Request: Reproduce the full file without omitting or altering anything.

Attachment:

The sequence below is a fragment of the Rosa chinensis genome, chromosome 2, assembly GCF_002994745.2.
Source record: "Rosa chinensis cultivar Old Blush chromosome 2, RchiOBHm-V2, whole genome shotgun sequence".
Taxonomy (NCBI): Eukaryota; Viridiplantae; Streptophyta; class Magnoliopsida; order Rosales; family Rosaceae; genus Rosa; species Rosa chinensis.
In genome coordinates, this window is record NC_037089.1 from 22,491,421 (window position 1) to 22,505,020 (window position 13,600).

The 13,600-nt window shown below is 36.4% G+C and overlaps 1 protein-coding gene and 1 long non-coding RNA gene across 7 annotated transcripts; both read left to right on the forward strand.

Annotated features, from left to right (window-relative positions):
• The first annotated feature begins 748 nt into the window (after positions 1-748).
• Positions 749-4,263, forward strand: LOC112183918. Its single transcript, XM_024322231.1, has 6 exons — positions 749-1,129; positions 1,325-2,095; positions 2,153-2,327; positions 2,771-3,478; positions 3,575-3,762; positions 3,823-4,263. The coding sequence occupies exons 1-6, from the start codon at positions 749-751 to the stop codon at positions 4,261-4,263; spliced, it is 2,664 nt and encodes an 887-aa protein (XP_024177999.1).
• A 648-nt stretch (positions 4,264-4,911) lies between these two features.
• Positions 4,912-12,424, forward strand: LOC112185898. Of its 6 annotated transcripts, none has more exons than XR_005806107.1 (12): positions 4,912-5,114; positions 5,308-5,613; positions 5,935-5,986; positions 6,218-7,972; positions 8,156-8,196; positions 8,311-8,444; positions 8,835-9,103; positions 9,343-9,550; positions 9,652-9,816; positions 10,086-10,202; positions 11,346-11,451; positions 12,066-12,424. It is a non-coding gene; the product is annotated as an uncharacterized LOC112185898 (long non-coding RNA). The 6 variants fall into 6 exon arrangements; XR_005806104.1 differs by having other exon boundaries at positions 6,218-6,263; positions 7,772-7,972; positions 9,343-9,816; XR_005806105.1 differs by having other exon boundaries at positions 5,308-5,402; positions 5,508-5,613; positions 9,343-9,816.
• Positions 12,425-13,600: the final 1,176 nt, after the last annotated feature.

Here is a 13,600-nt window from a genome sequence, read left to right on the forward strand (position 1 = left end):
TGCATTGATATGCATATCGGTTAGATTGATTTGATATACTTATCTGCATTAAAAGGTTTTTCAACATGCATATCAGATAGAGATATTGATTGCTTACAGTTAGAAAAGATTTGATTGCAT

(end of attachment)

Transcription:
The sequence below is a fragment of the Rosa chinensis genome, chromosome 2, assembly GCF_002994745.2.
Source record: "Rosa chinensis cultivar Old Blush chromosome 2, RchiOBHm-V2, whole genome shotgun sequence".
Taxonomy (NCBI): Eukaryota; Viridiplantae; Streptophyta; class Magnoliopsida; order Rosales; family Rosaceae; genus Rosa; species Rosa chinensis.
In genome coordinates, this window is record NC_037089.1 from 22,491,421 (window position 1) to 22,505,020 (window position 13,600).

The 13,600-nt window shown below is 36.4% G+C and overlaps 1 protein-coding gene and 1 long non-coding RNA gene across 7 annotated transcripts; both read left to right on the forward strand.

Annotated features, from left to right (window-relative positions):
• The first annotated feature begins 748 nt into the window (after positions 1-748).
• Positions 749-4,263, forward strand: LOC112183918. Its single transcript, XM_024322231.1, has 6 exons — positions 749-1,129; positions 1,325-2,095; positions 2,153-2,327; positions 2,771-3,478; positions 3,575-3,762; positions 3,823-4,263. The coding sequence occupies exons 1-6, from the start codon at positions 749-751 to the stop codon at positions 4,261-4,263; spliced, it is 2,664 nt and encodes an 887-aa protein (XP_024177999.1).
• A 648-nt stretch (positions 4,264-4,911) lies between these two features.
• Positions 4,912-12,424, forward strand: LOC112185898. Of its 6 annotated transcripts, none has more exons than XR_005806107.1 (12): positions 4,912-5,114; positions 5,308-5,613; positions 5,935-5,986; positions 6,218-7,972; positions 8,156-8,196; positions 8,311-8,444; positions 8,835-9,103; positions 9,343-9,550; positions 9,652-9,816; positions 10,086-10,202; positions 11,346-11,451; positions 12,066-12,424. It is a non-coding gene; the product is annotated as an uncharacterized LOC112185898 (long non-coding RNA). The 6 variants fall into 6 exon arrangements; XR_005806104.1 differs by having other exon boundaries at positions 6,218-6,263; positions 7,772-7,972; positions 9,343-9,816; XR_005806105.1 differs by having other exon boundaries at positions 5,308-5,402; positions 5,508-5,613; positions 9,343-9,816.
• Positions 12,425-13,600: the final 1,176 nt, after the last annotated feature.

Here is a 13,600-nt window from a genome sequence, read left to right on the forward strand (position 1 = left end):
TGCATTGATATGCATATCGGTTAGATTGATTTGATATACTTATCTGCATTAAAAGGTTTTTCAACATGCATATCAGATAGAGATATTGATTGCTTACAGTTAGAAAAGATTTGATTGCAT